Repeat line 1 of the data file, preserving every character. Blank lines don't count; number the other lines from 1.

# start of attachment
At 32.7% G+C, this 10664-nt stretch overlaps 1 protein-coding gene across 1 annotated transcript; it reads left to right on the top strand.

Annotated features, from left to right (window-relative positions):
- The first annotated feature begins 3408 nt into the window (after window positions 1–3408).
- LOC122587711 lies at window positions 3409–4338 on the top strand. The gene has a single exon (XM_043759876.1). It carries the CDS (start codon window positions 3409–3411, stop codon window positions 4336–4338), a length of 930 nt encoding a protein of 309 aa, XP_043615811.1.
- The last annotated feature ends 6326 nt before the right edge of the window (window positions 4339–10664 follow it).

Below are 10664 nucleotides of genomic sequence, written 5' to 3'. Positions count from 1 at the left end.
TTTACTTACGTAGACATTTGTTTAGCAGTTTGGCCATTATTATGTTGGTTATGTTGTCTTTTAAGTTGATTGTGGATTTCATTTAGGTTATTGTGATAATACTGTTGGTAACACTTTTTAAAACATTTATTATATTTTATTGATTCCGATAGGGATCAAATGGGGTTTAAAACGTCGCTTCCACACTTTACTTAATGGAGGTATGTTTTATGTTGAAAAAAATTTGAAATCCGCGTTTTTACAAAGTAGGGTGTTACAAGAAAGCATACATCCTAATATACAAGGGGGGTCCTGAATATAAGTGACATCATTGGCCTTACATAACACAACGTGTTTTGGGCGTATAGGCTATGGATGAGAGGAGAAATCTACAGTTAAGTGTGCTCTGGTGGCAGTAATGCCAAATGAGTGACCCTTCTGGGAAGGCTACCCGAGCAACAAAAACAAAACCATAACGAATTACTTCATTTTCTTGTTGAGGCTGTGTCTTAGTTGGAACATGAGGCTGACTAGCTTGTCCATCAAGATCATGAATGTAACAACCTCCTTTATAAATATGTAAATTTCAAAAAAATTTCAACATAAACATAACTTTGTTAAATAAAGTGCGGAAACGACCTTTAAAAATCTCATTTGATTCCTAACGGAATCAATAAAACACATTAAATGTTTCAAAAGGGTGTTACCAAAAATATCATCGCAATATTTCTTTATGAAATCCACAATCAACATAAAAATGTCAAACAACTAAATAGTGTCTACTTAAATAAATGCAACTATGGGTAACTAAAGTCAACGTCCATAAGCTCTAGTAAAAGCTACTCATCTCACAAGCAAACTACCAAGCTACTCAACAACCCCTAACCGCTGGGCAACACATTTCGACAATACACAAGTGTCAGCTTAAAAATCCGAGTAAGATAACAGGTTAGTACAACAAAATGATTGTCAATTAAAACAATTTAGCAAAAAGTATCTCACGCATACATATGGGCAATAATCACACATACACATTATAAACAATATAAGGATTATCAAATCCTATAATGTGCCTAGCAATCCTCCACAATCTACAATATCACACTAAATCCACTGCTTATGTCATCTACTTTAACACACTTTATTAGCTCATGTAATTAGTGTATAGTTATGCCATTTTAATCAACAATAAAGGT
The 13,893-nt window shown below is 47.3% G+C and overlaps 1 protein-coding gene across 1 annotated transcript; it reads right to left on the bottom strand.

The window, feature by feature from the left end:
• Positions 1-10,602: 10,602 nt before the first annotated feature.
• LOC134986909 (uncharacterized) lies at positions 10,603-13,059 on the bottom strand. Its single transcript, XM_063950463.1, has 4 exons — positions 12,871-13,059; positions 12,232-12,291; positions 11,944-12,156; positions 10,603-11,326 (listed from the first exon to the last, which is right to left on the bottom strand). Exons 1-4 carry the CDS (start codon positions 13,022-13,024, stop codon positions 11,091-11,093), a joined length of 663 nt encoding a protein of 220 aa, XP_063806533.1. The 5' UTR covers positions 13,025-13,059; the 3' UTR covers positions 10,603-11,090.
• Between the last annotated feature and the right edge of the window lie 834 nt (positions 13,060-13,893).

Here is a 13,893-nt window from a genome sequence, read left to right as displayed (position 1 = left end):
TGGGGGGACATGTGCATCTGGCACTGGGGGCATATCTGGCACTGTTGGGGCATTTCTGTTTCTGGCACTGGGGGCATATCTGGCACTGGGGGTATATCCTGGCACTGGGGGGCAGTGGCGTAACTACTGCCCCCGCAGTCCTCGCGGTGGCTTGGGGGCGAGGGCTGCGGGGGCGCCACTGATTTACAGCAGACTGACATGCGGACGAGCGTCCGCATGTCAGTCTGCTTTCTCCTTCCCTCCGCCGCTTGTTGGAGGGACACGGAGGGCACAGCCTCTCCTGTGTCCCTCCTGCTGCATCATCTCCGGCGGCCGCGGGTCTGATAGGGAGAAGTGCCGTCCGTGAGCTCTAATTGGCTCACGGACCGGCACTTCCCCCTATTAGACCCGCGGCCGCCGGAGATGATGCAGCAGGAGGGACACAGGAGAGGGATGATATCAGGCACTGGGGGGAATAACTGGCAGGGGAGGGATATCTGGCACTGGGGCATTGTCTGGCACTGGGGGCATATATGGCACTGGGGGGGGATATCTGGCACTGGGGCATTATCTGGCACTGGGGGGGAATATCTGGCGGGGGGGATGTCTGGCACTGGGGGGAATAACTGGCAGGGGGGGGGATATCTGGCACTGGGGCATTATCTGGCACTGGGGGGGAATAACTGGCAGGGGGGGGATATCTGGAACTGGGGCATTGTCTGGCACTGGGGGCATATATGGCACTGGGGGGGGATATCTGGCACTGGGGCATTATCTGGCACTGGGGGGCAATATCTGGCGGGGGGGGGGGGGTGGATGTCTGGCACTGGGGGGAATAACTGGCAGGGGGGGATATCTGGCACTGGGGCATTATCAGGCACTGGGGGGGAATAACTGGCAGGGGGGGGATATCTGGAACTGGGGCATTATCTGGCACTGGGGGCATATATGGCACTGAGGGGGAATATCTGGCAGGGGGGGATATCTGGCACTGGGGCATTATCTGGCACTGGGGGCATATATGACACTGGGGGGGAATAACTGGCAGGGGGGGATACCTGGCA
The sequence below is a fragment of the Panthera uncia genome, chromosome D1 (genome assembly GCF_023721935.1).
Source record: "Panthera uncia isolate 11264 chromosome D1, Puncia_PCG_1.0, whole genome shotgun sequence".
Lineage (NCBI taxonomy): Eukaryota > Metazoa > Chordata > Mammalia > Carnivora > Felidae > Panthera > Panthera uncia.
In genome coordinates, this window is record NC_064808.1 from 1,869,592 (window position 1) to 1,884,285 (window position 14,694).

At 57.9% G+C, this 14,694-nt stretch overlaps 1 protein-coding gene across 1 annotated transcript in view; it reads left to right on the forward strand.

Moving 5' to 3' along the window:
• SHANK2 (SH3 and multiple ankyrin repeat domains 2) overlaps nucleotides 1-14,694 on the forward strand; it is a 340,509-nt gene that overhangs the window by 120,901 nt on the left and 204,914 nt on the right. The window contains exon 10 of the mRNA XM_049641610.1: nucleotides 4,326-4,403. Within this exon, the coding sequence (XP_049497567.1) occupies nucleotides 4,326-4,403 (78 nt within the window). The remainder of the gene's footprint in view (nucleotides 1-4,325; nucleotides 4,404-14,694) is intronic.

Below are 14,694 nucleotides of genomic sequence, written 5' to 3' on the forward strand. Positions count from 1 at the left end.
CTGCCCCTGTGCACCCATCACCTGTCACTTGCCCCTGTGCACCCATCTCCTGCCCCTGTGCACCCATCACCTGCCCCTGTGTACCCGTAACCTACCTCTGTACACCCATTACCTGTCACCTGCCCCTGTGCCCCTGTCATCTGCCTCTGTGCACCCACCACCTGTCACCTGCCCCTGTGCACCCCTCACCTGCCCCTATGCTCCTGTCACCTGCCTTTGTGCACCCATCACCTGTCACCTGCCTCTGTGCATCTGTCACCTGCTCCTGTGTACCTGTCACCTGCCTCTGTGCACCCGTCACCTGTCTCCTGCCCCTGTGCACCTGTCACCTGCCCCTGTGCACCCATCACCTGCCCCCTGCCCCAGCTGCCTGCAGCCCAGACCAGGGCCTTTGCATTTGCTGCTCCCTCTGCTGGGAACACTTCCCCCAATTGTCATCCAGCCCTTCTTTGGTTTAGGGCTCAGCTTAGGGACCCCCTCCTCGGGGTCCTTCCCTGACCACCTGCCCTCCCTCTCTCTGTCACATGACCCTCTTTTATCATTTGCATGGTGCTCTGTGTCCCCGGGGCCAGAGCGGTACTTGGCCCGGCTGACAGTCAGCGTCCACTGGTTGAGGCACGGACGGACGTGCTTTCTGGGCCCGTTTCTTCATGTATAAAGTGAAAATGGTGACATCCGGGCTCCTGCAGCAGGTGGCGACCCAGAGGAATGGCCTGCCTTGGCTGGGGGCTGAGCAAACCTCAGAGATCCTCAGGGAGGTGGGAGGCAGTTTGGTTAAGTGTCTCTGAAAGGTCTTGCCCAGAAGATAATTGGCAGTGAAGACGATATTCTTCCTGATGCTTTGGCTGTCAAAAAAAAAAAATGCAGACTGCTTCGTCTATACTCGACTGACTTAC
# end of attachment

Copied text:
At 32.7% G+C, this 10664-nt stretch overlaps 1 protein-coding gene across 1 annotated transcript; it reads left to right on the top strand.